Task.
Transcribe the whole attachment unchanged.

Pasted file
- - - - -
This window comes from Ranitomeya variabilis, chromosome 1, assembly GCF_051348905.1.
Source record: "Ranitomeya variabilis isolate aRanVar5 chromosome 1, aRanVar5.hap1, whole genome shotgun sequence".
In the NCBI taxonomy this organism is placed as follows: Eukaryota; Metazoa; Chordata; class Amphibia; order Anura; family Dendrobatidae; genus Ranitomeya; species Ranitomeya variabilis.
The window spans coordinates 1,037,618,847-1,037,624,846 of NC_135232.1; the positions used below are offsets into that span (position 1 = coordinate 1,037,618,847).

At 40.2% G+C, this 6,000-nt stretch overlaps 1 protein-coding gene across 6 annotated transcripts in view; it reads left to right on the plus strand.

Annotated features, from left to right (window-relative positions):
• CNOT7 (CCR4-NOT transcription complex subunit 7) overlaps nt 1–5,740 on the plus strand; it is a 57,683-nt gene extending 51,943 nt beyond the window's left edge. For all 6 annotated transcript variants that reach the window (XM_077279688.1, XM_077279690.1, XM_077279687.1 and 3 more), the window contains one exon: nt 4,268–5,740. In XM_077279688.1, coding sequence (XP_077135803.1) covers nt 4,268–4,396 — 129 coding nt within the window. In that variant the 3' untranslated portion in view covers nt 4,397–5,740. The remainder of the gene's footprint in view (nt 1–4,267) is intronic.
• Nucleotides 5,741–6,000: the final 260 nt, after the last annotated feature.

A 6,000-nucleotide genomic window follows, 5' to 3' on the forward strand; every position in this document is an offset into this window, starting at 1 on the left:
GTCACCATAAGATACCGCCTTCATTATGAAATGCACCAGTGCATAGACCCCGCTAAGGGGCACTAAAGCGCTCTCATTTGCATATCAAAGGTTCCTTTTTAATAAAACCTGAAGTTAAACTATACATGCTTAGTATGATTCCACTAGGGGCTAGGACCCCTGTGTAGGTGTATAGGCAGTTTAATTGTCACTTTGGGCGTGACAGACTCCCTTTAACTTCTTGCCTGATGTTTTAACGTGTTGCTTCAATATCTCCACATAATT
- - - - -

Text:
This window comes from Ranitomeya variabilis, chromosome 1, assembly GCF_051348905.1.
Source record: "Ranitomeya variabilis isolate aRanVar5 chromosome 1, aRanVar5.hap1, whole genome shotgun sequence".
In the NCBI taxonomy this organism is placed as follows: Eukaryota; Metazoa; Chordata; class Amphibia; order Anura; family Dendrobatidae; genus Ranitomeya; species Ranitomeya variabilis.
The window spans coordinates 1,037,618,847-1,037,624,846 of NC_135232.1; the positions used below are offsets into that span (position 1 = coordinate 1,037,618,847).

At 40.2% G+C, this 6,000-nt stretch overlaps 1 protein-coding gene across 6 annotated transcripts in view; it reads left to right on the plus strand.

Annotated features, from left to right (window-relative positions):
• CNOT7 (CCR4-NOT transcription complex subunit 7) overlaps nt 1–5,740 on the plus strand; it is a 57,683-nt gene extending 51,943 nt beyond the window's left edge. For all 6 annotated transcript variants that reach the window (XM_077279688.1, XM_077279690.1, XM_077279687.1 and 3 more), the window contains one exon: nt 4,268–5,740. In XM_077279688.1, coding sequence (XP_077135803.1) covers nt 4,268–4,396 — 129 coding nt within the window. In that variant the 3' untranslated portion in view covers nt 4,397–5,740. The remainder of the gene's footprint in view (nt 1–4,267) is intronic.
• Nucleotides 5,741–6,000: the final 260 nt, after the last annotated feature.

A 6,000-nucleotide genomic window follows, 5' to 3' on the forward strand; every position in this document is an offset into this window, starting at 1 on the left:
GTCACCATAAGATACCGCCTTCATTATGAAATGCACCAGTGCATAGACCCCGCTAAGGGGCACTAAAGCGCTCTCATTTGCATATCAAAGGTTCCTTTTTAATAAAACCTGAAGTTAAACTATACATGCTTAGTATGATTCCACTAGGGGCTAGGACCCCTGTGTAGGTGTATAGGCAGTTTAATTGTCACTTTGGGCGTGACAGACTCCCTTTAACTTCTTGCCTGATGTTTTAACGTGTTGCTTCAATATCTCCACATAATT